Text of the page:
Jens 'n' Frens
Idle thoughts of a relatively libertarian Republican in Cambridge, MA, and whomever he invites. Mostly political.

"A strong conviction that something must be done is the parent of many bad measures."
  -- Daniel Webster

Friday, July 08, 2016 :::

Last summer, if I remember it correctly, the boyfriend of a friend of my wife's died in a Florida swamp; it appears he didn't bring enough water, and didn't stay on the path, and he got lost and died of sunstroke or something similar.  I spent a few months in 2008 hiking, and what kept going through my head last August was that he died because he made a couple of mistakes — and I had probably made mistakes that were, at least by some measure, just as bad. (There was in fact a day in which I got lost wandering off the trail and ran out of water; fortunately it was in a more forgiving environment.)

In 2004, when I first heard a no-down-payment, interest-only mortgage loan advertised, I termed it "the foreclosure loan".  There were a lot of mortgage loans made in that era that were affordable if the borrower never got sick or lost a job or had a car break down and got regular raises; that is to say, they were not affordable.  If something really big and really surprising makes your financial set-up unsustainable, you can blame that, but if your financial set-up can't tolerate any relatively normal bumps in the road, the problem isn't the bump.  "Human error" in general only makes sense as a target for blame when it's somewhat beyond the normal, run-of-the-mill human error; if a system produces a disaster because of normal human error, it's a bad system.

I'm not sure I've ever done anything as dumb, in some sense, as resisting arrest, though I've done things that should be more likely, in the natural run of things, to be fatal.  I don't know how often people resist arrest, so I have no particularly good estimate of what fraction of the time that is fatal.  When someone gets killed resisting arrest, there are people who note that you shouldn't resist arrest, and (often other) people who note that doing so should not typically be fatal, and these people are, in fact, correct.  We aren't going to have a perfect system, but if we make things such that it is less likely that people's mistakes turn unnecessarily fatal, that would be, you know, super.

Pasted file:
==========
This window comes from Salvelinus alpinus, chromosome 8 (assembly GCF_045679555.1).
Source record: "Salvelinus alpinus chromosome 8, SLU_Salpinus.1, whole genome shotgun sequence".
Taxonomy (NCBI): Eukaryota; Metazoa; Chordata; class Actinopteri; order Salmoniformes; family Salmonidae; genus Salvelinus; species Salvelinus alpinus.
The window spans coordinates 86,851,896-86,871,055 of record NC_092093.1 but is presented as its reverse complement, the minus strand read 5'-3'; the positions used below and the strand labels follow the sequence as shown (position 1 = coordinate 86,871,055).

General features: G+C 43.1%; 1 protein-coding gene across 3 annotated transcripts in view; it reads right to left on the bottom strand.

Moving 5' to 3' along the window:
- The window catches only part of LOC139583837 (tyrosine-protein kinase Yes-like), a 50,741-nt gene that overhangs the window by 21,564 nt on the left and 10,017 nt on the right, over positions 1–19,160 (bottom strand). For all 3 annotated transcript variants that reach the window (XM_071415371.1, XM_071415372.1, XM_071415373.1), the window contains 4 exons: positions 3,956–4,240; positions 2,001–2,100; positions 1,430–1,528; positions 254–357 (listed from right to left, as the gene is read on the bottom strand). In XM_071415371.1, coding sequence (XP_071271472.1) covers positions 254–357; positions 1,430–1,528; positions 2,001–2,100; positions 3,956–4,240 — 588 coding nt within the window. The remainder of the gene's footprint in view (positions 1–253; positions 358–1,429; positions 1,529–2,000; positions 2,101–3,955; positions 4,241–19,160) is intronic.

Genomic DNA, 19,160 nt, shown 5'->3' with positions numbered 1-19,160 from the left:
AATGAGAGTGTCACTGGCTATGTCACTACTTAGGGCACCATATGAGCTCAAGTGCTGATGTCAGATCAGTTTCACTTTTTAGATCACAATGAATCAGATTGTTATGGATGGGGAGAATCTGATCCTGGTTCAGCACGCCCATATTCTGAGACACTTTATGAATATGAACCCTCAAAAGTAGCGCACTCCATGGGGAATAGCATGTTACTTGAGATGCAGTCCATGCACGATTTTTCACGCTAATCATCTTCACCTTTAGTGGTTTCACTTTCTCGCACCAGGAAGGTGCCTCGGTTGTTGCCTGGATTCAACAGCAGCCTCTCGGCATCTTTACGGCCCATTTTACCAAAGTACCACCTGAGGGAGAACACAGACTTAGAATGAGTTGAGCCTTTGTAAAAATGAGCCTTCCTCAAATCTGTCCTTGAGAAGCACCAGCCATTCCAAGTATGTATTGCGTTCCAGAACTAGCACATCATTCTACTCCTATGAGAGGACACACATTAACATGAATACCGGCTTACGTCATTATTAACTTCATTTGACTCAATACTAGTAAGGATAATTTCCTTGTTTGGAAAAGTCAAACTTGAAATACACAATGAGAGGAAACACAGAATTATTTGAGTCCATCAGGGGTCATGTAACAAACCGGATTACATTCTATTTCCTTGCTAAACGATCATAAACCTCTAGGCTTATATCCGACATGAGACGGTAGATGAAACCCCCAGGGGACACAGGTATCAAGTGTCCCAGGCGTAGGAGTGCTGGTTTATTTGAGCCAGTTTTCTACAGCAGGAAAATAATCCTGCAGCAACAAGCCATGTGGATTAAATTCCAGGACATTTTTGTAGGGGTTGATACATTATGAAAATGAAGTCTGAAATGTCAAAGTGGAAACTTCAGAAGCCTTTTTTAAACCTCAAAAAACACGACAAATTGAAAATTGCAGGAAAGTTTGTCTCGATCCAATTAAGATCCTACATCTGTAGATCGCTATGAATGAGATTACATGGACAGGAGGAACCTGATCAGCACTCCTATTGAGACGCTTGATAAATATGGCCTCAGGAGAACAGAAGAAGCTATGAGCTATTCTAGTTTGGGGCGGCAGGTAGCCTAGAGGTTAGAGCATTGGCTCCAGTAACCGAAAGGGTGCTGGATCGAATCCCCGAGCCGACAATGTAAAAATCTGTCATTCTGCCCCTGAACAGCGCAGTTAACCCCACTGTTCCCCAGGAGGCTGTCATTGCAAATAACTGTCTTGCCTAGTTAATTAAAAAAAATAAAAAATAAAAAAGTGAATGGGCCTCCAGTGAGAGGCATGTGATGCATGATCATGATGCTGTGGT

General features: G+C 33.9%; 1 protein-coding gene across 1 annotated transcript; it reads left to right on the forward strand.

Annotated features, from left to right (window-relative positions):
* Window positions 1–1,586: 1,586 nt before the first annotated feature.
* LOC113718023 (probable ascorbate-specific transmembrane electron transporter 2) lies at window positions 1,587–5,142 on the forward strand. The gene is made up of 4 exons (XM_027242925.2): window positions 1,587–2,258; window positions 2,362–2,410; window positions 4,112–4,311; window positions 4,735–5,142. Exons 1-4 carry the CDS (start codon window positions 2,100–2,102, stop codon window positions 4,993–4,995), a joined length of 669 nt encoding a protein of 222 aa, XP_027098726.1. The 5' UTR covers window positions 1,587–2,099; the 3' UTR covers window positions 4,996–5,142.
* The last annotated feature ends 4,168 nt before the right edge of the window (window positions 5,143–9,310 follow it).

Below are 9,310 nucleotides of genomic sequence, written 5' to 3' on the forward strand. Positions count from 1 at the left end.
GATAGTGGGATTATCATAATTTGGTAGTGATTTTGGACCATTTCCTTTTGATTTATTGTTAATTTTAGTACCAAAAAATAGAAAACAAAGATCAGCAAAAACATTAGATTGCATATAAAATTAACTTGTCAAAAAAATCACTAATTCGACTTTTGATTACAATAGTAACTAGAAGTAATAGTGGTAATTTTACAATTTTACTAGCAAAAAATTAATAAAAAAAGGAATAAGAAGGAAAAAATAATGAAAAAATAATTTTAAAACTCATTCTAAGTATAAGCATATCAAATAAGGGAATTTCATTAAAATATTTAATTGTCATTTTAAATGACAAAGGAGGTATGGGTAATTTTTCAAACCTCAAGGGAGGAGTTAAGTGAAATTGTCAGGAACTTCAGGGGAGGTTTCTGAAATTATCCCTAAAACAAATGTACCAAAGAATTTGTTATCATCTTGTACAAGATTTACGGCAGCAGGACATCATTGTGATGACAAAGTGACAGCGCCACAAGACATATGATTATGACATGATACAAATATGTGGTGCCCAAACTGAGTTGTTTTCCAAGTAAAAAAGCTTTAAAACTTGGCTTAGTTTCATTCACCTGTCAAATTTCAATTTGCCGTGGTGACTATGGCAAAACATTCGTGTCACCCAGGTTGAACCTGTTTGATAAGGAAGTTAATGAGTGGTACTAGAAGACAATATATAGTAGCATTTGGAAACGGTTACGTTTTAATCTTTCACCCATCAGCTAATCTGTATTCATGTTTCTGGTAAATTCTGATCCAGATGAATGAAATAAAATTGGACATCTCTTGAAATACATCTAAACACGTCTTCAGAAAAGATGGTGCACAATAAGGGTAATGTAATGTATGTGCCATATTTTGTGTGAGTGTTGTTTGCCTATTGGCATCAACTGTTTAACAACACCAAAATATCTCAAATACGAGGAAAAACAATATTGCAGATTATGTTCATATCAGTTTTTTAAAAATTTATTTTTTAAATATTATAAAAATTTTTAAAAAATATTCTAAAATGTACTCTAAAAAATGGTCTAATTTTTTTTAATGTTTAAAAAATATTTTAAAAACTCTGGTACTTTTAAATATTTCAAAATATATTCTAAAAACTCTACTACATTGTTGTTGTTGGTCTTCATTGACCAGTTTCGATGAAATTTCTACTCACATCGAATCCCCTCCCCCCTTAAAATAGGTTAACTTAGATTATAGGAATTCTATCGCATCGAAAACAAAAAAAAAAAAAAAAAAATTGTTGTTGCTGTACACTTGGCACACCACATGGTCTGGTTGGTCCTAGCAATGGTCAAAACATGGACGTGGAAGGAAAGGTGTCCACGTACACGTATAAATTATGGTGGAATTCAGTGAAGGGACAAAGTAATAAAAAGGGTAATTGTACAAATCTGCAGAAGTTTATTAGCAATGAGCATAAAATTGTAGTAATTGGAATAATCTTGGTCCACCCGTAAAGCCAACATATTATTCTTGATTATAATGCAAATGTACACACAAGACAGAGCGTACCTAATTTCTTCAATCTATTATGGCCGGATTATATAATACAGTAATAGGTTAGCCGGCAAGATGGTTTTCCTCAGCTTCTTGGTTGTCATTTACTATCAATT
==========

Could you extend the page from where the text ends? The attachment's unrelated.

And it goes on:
What's more troubling, though, is when the person who dies is not even someone who made a mistake.  Even if I don't think resisting arrest for selling bootleg CDs or cigarettes should be fatal, it's more troubling when someone in a car that is pulled over for a minor equipment violation is killed because he was reaching for his ID in response to having been told by a police officer to reach for his ID.  People die in car accidents in which they aren't at fault, and otherwise for other people's mistakes, and we're never going to get rid of all of that, but it's still very frightening when it happens.

As I noted along the way, there is some extent to which the world can never be fully tamed, and we should keep statistics in mind when assessing the scale of the problem when there are particularly salient episodes, and it's even worth keeping in mind the possibility that the best response might actually be to do nothing, but at least investigating and looking around for something better to do is surely worth the trouble.

::: posted by dWj at 12:54 PM

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Idle thoughts of a relatively libertarian Republican in Cambridge, MA, and whomever he invites. Mostly political.

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